EDP Sciences
Free Access
Issue
A&A
Volume 557, September 2013
Article Number A30
Number of page(s) 8
Section Planets and planetary systems
DOI https://doi.org/10.1051/0004-6361/201321669
Published online 15 August 2013

© ESO, 2013

1. Introduction

Since the discovery of the first planet orbiting a main sequence star (Mayor & Queloz 1995), more than 900 extrasolar planets have been found using different techniques. It is therefore possible to analyze these planets from a statistical viewpoint, and compare the predictions of theoretical models (e.g. Fortney et al. 2007; Liu et al. 2011; Mordasini et al. 2012a,b) to the available data (e.g. Gould et al. 2010; Mayor et al. 2011; Howard et al. 2012; Cassan et al. 2012; Fressin et al. 2013). Such comparisons are fundamental to confirm or discard different theories of planet formation and evolution.

Whilst it is important to enlarge the number of detected planets, it is also vital to accurately measure the main physical properties of each planetary system used in statistical analysis. In this context, the transiting extrasolar planets (TEPs) are extraordinary sources of information. The particular geometry of these systems enables measurement of the complete set of their physical properties (e.g. Charbonneau et al. 2000; Henry et al. 2000). From the light curve obtained during transit events, it is possible to measure the inclination of the orbit with respect to the line of sight and the size of the system’s components. Combining these results with spectroscopic measurements, we can obtain a precise value of the mass of the planet (rather than just a lower limit as for extrasolar planets detected by radial velocity measurements; Marcy & Butler 1998).

TEPs are also the only extrasolar planets for which we can investigate the atmospheric composition, both with spectroscopy during transit and occultation (e.g. Charbonneau et al. 2002; Deming et al. 2005; Knutson et al. 2007; Swain et al. 2008; Borucki et al. 2009), and by multi-band photometric observations with the aim of detecting variation of the planet’s radius as a function of wavelength (Southworth et al. 2012b; Mancini et al. 2013a,b,c; Nikolov et al. 2013). Moreover, the presence of an additional body orbiting the host star can be inferred based on transit timing variation studies (e.g. Holman et al. 2010; Steffen et al. 2013; Maciejewski et al. 2013), which require a large sample of accurate mid-transit times.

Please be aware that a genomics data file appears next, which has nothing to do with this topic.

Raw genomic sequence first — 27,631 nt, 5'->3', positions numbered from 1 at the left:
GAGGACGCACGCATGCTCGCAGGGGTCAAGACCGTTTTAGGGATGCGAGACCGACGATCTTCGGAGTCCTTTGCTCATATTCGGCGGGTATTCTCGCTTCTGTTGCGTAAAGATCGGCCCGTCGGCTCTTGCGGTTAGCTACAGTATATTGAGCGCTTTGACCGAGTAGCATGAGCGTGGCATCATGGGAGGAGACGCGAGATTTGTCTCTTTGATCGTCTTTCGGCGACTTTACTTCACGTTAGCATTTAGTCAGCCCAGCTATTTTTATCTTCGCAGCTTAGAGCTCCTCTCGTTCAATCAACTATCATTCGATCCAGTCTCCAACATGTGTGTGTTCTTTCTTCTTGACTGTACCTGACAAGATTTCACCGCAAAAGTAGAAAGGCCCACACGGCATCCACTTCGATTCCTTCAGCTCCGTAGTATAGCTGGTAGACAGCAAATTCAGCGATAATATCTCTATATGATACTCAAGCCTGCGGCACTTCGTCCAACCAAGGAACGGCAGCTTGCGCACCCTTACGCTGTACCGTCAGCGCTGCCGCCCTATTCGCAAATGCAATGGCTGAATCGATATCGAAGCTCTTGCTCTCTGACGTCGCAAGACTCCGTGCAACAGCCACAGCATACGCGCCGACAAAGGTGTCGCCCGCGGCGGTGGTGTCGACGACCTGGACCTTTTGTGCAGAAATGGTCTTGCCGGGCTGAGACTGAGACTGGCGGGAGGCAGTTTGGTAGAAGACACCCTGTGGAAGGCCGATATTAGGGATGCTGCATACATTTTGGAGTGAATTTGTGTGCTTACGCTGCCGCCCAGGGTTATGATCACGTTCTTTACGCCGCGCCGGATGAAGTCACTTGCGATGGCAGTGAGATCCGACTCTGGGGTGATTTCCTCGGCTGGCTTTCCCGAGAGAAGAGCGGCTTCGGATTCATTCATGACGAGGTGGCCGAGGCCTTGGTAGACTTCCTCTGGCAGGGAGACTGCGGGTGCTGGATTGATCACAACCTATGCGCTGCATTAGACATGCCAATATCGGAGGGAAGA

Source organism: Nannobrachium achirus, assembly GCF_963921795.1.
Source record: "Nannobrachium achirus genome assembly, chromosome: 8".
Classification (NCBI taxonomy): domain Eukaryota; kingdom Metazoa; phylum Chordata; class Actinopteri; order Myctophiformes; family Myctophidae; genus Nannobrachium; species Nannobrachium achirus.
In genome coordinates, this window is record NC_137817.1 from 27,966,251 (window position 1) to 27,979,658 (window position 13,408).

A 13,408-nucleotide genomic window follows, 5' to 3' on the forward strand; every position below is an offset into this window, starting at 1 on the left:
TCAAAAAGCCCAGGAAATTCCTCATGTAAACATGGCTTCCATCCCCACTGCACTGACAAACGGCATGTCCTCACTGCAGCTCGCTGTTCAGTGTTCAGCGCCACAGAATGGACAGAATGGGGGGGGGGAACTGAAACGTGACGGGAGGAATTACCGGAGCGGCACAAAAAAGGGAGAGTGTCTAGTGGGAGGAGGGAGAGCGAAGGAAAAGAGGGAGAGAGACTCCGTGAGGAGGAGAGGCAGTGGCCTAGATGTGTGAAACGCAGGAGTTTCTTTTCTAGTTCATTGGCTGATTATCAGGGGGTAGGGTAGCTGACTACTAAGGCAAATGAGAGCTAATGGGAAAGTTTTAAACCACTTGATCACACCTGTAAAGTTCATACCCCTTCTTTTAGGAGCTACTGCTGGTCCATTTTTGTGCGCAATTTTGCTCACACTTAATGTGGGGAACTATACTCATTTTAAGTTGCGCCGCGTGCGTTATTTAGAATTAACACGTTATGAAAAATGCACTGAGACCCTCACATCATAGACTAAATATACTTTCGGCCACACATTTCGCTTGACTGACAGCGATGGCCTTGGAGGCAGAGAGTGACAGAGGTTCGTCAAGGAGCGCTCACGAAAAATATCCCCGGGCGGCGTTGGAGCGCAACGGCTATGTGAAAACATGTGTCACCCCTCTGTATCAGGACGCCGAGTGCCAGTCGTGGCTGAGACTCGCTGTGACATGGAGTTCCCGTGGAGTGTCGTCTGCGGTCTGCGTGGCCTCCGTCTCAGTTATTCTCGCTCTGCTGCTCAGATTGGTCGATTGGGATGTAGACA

Anomalies in the light curves of planetary transits can arise from several phenomena affecting the parent stars, such as gravity darkening (Barnes 2009; Szabó et al. 2011), stellar pulsation (Collier Cameron et al. 2010), starspots (e.g. Sanchis-Ojeda et al. 2011; Tregloan-Reed et al. 2013) and even the presence of exomoons (Kipping et al. 2009). High-quality photometric observations are therefore not only important to accurately determine the physical parameters of TEP systems, but can yield further astrophysical information. However, even if we use the telescope-defocusing method, which allows a much better photometric precision than traditional in-focus photometry (e.g. Tregloan-Reed & Southworth 2013), it is generally a hard task to distinguish transit anomalies due to astrophysical effects from those caused by random or systematic noise attributable to instrumental or atmospheric effects.

One solution is to monitor the same transit event simultaneously from two telescopes located at different sites. If data from both the telescopes contain the same anomaly, we can discard the possibility that it is caused by instrumental effects or effects due to Earth’s atmosphere. We successfully implemented this observational strategy to follow up several planetary transits by using the Cassini 1.5 m telescope at the INAF/Astronomical Observatory of Bologna in Loiano (Italy) and the CA 1.23 m telescope at the German-Spanish Astronomical Center at Calar Alto (Spain). These two telescopes are sufficiently distant from each other that their observations are completely independent in terms of instrumental effects and atmospheric conditions, but close enough that they can contemporaneously observe the same transit event. Additionally, the new data should provide a better estimation of the photometric parameters. We tested this approach in 2011, when we observed a transit of HAT-P-8 simultaneously with the two telescopes. We did indeed notice an asymmetry into the light curve, and its presence in both datasets confirms the reality of the signal (Mancini et al. 2013a). Here we present the results of this simultaneous-observation approach applied to two planetary systems, HAT-P-16 and WASP-21, both of which host a close-in gaseous TEP.

1.1. Case history

HAT-P-16 b was detected by Buchhave et al. (2010), who found it to be a be a 4.2 MJup hot Jupiter on a slightly eccentric 2.8 day orbit (e = 0.036) around a V = 10.8 mag, F-type star. With a radius of 1.3 RJup the planet is nearly twice as dense as Jupiter. The Rossiter-McLaughlin effect has been detected by Moutou et al. (2011) who found a projected spin-orbit angle of λ = −10° ± 16°, which is consistent with a prograde, aligned orbit.